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McCloy

 

Lt. Comdr. John McCloy, recipient of two Medals of Honor, was born 30 January 1876 at Brewster, N.Y. He enlisted in the U.S. Navy 7 March 1903, was warranted boatswain 30 July 1903 and commissioned ensign 1 July 1917. He received his first Medal of Honor “for distinguished conduct in the presence of the enemy in battles of the 13th, 20th, 21st, and 22d of June 1900, while with the relief expedition of the Allied Forces in China.” His second Medal of Honor was awarded to him “for distinguished conduct in battle and extraordinary heroism; engagement of Vera Cruz, April 22, 1914.” Immediately after World War I, he commanded minesweeper Curlew clearing the mines of the North Sea mine barrage. For this work he was decorated with the Navy Cross. He retired from active duty, as lieutenant, 15 October 1928 and on 23 February 1942 was promoted to lieutenant commander, retired. He died 25 May 1945 at Leonia, N.J., and was buried in Arlington National Cemetery.

 

(DE‑1038: dp. 2,650 (f.); l. 371'6"; b. 40'8"; dr. 14'; cpl. 193; s. 25+ k.; a. 3 3", 2 tt., ASROC, DASH; cl. Bronstein)

 

McCloy was laid down by the Avondale Shipyards, Inc., Westwego, La., 15 September 1961; launched 9 June 1962; sponsored by Mrs. Arthur Winstead; and commissioned 21 October 1963 at Charleston, S.C., Comdr. Thomas Sherman in command.

 

Following outfitting and shakedown McCloy, assigned to Escort Squadron 10, reported to her home port, Newport, R.I., in January 1964. In October, after further specialized training, she commenced training sonar technicians. Employed primarily as a schoolship throughout 1965, she also tested new ASW weapons systems for the Operational Test and Evaluation Force. During this period she enhanced her training and testing capabilities as well as her operational abilities by participating in joint United States‑Canadian exercises in the spring and fall and in ASW exercises at the end of the year.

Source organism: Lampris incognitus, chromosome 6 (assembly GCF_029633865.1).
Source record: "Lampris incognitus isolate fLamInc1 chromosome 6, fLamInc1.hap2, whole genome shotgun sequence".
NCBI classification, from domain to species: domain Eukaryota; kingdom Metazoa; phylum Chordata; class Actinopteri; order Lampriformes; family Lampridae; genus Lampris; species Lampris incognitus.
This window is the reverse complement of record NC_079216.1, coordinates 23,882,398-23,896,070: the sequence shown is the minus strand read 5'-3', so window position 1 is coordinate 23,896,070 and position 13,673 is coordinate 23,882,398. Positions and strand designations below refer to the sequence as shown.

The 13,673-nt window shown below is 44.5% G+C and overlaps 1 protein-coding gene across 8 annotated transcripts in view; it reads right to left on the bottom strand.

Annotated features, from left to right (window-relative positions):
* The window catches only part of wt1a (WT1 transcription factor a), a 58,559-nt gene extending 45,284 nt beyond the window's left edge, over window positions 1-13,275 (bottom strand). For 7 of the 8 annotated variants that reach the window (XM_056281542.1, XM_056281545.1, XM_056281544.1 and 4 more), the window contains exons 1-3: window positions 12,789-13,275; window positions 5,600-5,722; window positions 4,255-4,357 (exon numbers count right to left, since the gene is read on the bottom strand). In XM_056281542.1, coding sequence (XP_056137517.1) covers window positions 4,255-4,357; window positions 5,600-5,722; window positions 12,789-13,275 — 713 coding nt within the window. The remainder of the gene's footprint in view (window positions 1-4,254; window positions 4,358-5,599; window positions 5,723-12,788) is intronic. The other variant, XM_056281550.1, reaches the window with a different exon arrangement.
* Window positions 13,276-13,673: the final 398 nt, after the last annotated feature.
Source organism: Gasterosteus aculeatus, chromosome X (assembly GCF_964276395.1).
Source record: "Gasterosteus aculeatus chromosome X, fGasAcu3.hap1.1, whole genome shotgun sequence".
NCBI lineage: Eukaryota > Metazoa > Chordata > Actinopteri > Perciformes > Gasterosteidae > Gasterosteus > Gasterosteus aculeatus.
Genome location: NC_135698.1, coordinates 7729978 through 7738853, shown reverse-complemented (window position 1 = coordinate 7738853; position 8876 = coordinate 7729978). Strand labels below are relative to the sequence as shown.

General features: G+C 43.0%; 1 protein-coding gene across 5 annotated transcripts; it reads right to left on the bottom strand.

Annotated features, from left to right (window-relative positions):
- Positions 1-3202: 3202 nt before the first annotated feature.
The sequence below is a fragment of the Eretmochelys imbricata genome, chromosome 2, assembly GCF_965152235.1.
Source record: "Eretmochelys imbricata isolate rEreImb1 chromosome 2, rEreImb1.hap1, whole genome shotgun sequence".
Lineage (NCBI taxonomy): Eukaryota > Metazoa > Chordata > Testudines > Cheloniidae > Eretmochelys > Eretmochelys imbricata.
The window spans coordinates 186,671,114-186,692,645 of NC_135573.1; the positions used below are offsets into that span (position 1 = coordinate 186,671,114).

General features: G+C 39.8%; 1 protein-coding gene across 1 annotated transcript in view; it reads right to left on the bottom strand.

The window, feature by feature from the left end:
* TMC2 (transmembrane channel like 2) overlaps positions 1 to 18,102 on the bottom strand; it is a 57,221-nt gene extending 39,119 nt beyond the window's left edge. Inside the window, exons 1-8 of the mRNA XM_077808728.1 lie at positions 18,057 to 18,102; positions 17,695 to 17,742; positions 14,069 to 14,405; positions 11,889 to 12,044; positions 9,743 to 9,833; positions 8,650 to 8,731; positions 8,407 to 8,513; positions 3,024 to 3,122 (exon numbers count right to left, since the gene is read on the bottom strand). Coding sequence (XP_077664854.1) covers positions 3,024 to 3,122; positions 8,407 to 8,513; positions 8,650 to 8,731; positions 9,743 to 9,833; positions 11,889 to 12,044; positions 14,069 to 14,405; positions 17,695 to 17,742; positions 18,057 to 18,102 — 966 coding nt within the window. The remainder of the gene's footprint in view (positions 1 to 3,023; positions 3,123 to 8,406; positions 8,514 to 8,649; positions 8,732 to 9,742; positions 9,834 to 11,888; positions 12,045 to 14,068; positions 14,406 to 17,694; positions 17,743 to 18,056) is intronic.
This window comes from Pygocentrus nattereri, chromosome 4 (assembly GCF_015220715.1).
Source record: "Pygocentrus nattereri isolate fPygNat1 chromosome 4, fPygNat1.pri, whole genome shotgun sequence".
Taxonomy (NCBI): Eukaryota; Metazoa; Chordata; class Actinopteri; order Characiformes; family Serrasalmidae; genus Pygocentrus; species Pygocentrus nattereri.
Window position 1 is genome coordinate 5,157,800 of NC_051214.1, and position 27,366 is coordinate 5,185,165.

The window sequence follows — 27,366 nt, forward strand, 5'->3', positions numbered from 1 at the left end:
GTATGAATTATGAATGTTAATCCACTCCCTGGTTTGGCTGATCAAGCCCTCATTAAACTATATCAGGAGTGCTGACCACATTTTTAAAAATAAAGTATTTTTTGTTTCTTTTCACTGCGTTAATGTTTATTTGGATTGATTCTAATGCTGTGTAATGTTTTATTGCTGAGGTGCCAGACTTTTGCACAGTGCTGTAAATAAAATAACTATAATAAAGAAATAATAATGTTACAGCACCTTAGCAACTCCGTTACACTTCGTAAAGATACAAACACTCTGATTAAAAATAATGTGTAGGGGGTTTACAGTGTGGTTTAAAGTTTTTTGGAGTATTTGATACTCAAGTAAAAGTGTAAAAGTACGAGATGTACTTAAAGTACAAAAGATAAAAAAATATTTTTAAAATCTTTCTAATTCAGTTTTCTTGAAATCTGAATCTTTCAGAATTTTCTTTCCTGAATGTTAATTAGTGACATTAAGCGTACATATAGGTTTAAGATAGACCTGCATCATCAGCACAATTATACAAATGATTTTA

In 1966 cruises saw her in the Bermuda area for NATO exercises (April); off the New England and Virginia coasts for convoy escort and ASW exercises (June, July, and August); and in the Caribbean for fleet tactical exercises (November‑December). From 16 January until 24 May 1967 she participated in Match Maker 11. This operation, which took McCloy from the Caribbean to northern Europe, was conducted jointly by American, Dutch, British, and Canadian ships. In what was called “Cross Pollinization,” McCloy men transferred to the Dutch destroyer Limburg (D‑814) and the British frigate Berwick (F‑115) while men of those ships came on board the American escort vessel.

 

McCloy spent the last half of 1967 and the first months of 1968 at Boston, undergoing overhaul. She got underway again in March and sailed south, the next month, for refresher training at Guantanamo Bay. Returning to Newport in June, she departed again 8 July for another extended cruise. On the 11th she arrived at San Juan where she joined naval units of the United States, Brazil, and Colombia for UNITAS IX. On the 15th, they commenced a clockwise circumnavigation of South America which first involved ships and planes of eight nations in exercises in the Atlantic, then around the Horn to the Pacific for more of the same, and finally through the Panama Canal back into the Caribbean before the end of the year. She continues her operations in the Atlantic into 1969.